Dahlerau train disaster

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Dahlerau train disaster
Accident site, showing the destroyed first car of the passenger train.
Accident site, showing the destroyed first car of the passenger train.
Date 27 May 1971
Location Dahlerau
Country Germany
Rail line Wupper Valley Railway (de)
Operator Deutsche Bundesbahn
Type of incident Collision
Cause Not determined
Trains 2
Deaths 46
Injuries 25

The Dahlerau train disaster was a railway accident that took place on May 27, 1971 in Dahlerau, a small town in Radevormwald, West Germany, in which a freight train and a passenger train collided head-on. Forty-six people perished in the accident; forty-one were senior year pupils of the Geschwister-Scholl-Schule in Radevormwald.[1] It was the deadliest accident in West Germany since its foundation in 1949, surpassed after German reunification by the Eschede train disaster in 1998.

Timeline of events[edit]

Dahlerau station at the time of the accident.

On the evening of May 27, 1971, shortly after 21:00, a train made up of two class VT 95 railbuses of the Deutsche Bundesbahn was running as special service Eto 42227 (units 795 375 + 995 325) on the single-track line between Wuppertal-Oberbarmen and Radevormwald, the Wupper Valley Railway (de). The train was occupied by senior year pupils of a Radevormwald middle school, their teachers and accompanying railway staff, on the return journey from a class outing in Bremen. The service was about 30 minutes delayed by the time it left the previous station at Wuppertal-Beyenburg. A regular local freight train, Ng 16856 (pulled by 212 030, a DB Class V 100 engine) was approaching Dahlerau station in the opposite direction at this time, so the dispatchers at Dahlerau and Beyenburg agreed that the freight should stop at Dahlerau station to let the delayed special pass. In normal operation, the freight train would not stop at Dahlerau.

Dahlerau station was equipped with entrance signals, which could show aspects Hp 0 (stop) or Hp 1 (proceed); but it lacked exit signals to control departing trains. In place of exit signals, 'stop' boards were provided at the end of the platform. In absence of any other signal, all trains were obliged to stop at the board to await instructions; the dispatcher, however, could show a green hand lamp to an approaching train, which allowed its crew to ignore the stop board. This is what would normally have happened to the freight train.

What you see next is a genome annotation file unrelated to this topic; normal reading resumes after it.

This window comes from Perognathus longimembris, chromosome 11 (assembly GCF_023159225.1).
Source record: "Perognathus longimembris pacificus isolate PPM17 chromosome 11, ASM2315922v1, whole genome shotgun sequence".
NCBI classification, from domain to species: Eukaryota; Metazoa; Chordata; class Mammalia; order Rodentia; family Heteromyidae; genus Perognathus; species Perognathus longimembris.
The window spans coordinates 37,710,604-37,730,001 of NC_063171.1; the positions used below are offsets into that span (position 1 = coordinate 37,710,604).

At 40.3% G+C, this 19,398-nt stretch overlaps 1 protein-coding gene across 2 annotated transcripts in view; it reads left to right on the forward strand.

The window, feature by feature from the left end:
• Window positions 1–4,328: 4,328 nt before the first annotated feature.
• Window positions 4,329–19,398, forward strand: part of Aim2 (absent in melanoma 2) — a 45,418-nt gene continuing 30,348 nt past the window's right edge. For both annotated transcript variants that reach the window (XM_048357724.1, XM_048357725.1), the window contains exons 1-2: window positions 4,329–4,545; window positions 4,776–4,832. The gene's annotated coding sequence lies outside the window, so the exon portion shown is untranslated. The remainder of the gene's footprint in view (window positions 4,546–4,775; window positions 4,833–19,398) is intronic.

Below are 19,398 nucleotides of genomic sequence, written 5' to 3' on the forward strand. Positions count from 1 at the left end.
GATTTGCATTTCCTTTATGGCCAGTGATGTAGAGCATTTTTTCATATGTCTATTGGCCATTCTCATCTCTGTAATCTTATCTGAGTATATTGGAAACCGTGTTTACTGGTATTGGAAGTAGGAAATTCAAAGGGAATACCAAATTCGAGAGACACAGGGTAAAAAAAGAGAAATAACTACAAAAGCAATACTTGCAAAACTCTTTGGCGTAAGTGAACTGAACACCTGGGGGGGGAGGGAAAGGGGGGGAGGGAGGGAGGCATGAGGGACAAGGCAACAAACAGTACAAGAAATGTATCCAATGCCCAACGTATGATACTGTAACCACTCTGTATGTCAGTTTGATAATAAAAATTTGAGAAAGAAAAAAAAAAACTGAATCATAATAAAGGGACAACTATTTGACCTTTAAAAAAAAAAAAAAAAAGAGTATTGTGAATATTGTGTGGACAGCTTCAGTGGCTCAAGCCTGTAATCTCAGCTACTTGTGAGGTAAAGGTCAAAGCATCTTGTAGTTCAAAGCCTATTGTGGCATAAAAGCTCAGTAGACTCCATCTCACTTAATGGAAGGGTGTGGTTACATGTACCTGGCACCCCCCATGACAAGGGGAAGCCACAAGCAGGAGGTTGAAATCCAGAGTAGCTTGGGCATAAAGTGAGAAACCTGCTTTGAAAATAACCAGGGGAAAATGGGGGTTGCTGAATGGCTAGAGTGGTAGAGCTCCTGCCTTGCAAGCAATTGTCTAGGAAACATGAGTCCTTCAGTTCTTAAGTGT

The freight train passed the entrance signal as normal, then pulled into the station, expecting the dispatcher's instructions. Although not strictly necessary according to the rules, the dispatcher declared that he showed a red hand lamp to the approaching freight train to make absolutely sure it would stop (according to the rules, the 'stop' board was enough to halt the train). It is unclear what happened next, but the train failed to stop as supposed to, and departed toward Wuppertal. The driver later claimed that the train dispatcher had signalled him with a green light using his hand lamp, the signal to pass the 'stop' board. The train trailed the points already set for the passenger train, as the points' seal, which ruptures in such an event, was later found to be missing. About 800 metres (2,600 ft) north of the station, on a curve, both trains collided. The motor coach of the two-car special train was compacted to one third of its length and pushed backwards 100 metres (330 ft) by the freight train locomotive, which was five times as heavy and 20 centimetres (7.9 in) higher than the railbus.

The dispatcher at Dahlerau tried to hold back the departing train by running alongside it and giving emergency signals, but failed to get the driver's attention. He then immediately telephoned the dispatcher in Wuppertal-Beyenburg to try and stop the passenger train. However, the train had already departed from Beyenburg, and there was no way for the dispatcher to reach either the freight train or the railbus by radio, as the station and trains did not have the necessary equipment. The dispatcher, faced with the now inevitable crash, phoned emergency services, informing them of the accident about to happen. Ambulances, firefighters and police were promptly ordered from Radevormwald, Wuppertal and Solingen. The rescue effort was hindered by the inaccessibility of the accident site on a hillside and by parents who had waited for the train at Radevormwald station and had now come to search for their children, as well as onlookers who were attracted by the rescue effort. Because of the quick rescue and medical treatment, 25 people survived despite severe injuries. 41 pupils, two teachers, a mother and two railway staff died. A single pupil was the only person not injured at all.

A crisis squad was established at the Radevormwald town hall. Due to the high body count, the dead were laid out in the Bredderstraße gymnasium. Some of the funeral homes that were asked to supply coffins at night time first thought they were receiving prank calls due to the supposed improbability of such a severe accident.

Cause of the accident[edit]

V100 engine, the same type as used on the freight train